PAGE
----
However, employers should make employees aware of the standards expected of them, and these standards must refer to the job that the employee was hired to do.

If an employee is falling short of the required standard, the employer must explain this to him or her clearly through a formal procedure. The employer must specify any improvements that are necessary. These improvements should be realistic, and the employer should allow a reasonable timeframe for the improvement. An employer should give an employee a final warning, explaining that dismissal is likely, before dismissing an employee on grounds of competence.


If an employee misled an employer about his or her qualifications, that employee can be dismissed.

An employer can also make continued employment conditional of obtaining further qualifications. If an employer has given an employee a reasonable opportunity to do this, and he or she has not obtained the qualification(s), he or she can be dismissed.


Dismissals on grounds of conduct can cover a wide range of behaviour, from small incidents to obvious cases of gross misconduct.

If an employee has committed gross misconduct, he or she can be dismissed instantly and without notice. Assault, theft, and a serious breach of an employer’s policies are common examples of gross misconduct. However, an employee’s contract of employment may set out more information on what the employer considers to be gross misconduct.

Several cases of less serious misconduct can justify an employee’s dismissal. In this case, an employer should have given an employee appropriate warnings about his or her conduct, and warned the employee that he or she could be dismissed.

According to the Workplace Relations Commission, employers should have should have written grievance and disciplinary procedures, and give copies of these to employees at the start of their employment. For more information, see the Workplace Relations Commission Code of Practice on Grievance and Disciplinary Procedures.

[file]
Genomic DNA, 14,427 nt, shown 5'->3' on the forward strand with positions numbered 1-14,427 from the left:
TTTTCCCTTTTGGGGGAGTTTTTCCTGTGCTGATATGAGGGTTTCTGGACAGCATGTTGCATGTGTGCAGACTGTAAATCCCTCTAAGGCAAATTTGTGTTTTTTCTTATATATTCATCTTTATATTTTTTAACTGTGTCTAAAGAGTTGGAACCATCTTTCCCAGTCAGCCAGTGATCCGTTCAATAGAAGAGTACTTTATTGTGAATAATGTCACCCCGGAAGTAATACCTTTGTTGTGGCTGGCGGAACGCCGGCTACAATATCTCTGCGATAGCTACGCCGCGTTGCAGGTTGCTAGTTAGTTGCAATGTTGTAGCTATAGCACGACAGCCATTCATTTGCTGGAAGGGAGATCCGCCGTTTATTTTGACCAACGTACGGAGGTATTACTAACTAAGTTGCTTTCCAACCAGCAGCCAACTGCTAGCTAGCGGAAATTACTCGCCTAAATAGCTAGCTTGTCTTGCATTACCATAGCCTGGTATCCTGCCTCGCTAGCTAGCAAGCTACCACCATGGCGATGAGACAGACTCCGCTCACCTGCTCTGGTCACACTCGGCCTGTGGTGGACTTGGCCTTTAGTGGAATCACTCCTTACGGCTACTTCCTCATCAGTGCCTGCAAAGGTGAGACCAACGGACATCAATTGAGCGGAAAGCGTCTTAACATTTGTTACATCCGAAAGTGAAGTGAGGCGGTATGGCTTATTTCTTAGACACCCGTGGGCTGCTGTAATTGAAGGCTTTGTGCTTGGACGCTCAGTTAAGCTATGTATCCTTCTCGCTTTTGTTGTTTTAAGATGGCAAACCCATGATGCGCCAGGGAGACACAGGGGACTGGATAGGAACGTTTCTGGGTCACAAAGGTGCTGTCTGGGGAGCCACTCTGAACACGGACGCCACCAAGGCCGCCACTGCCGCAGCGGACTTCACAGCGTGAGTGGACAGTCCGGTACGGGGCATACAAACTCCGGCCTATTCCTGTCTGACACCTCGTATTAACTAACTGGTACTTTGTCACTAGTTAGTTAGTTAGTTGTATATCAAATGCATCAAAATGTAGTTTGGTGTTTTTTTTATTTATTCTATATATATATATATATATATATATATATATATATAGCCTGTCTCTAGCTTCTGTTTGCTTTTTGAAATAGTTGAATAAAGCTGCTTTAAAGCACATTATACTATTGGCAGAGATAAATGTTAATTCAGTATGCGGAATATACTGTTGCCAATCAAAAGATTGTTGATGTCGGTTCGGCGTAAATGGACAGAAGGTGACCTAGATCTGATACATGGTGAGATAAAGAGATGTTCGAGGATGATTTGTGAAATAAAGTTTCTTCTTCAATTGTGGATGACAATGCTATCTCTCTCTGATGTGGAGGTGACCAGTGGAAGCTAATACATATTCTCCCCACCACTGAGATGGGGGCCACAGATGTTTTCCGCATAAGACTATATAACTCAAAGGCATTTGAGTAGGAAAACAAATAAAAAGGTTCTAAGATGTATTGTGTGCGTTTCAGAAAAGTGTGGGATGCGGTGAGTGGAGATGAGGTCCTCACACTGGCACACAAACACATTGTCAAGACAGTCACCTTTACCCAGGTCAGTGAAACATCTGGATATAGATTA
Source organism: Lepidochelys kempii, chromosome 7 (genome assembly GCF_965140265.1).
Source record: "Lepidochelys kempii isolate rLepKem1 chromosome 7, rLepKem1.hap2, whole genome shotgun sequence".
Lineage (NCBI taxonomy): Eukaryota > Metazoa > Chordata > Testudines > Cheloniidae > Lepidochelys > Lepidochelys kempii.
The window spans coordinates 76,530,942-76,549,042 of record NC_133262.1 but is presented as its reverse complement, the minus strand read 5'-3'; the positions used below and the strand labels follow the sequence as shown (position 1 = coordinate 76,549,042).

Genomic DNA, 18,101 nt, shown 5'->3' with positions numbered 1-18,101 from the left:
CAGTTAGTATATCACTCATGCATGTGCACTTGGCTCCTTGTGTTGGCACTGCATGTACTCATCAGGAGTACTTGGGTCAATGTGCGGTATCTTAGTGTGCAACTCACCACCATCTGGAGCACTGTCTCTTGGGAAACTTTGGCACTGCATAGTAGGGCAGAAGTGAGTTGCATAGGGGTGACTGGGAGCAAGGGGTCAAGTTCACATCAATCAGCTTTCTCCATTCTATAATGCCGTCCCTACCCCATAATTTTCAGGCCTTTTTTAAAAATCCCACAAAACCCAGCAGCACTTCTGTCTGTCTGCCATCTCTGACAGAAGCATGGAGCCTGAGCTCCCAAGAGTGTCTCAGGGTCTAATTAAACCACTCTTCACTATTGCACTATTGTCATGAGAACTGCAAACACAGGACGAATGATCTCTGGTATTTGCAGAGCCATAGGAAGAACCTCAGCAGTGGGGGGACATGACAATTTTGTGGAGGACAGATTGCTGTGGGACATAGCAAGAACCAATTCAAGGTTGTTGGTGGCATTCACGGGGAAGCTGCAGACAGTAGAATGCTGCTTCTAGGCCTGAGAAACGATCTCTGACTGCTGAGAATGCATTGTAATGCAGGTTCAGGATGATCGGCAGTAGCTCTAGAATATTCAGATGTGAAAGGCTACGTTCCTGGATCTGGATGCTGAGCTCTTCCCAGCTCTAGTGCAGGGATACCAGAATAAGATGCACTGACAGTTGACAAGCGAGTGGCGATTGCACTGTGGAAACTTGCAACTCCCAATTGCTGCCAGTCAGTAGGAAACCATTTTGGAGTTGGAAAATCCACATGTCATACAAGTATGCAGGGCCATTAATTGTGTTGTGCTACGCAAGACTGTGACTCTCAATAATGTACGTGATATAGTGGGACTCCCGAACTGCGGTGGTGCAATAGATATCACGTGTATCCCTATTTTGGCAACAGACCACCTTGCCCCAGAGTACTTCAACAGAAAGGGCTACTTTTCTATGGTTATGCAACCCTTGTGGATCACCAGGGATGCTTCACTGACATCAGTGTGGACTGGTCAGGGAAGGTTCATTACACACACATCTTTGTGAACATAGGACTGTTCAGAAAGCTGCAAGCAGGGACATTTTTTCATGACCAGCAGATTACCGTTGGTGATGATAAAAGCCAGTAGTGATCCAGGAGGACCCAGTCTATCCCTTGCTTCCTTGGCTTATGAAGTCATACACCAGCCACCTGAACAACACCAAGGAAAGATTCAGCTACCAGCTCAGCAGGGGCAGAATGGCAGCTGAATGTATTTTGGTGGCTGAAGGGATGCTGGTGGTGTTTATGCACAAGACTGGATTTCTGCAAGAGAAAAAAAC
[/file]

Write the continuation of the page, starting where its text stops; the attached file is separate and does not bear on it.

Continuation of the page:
When an employer is closing a business, or if the business is changing so that the employee’s work is no longer required, this is called redundancy.

Employers have to follow certain procedures when making an employee redundant. This includes:

  • Selecting employees for redundancy using fair procedures.
  • Considering alternatives to making an employee redundant.
  • Giving notice of redundancy.
  • Paying employees their redundancy entitlements.

Fair selection procedures

Employers can apply different criteria when selecting an employee for redundancy. For example, this could be based on a practice of ‘last in – first out’, or an evaluation of each employee’s skills.

If an employee claims that the procedures used to select them for redundancy were unfair, and pursues an unfair dismissal claim with the Workplace Relations Commission, the employer will have to demonstrate that fair procedures were followed.

Considering alternatives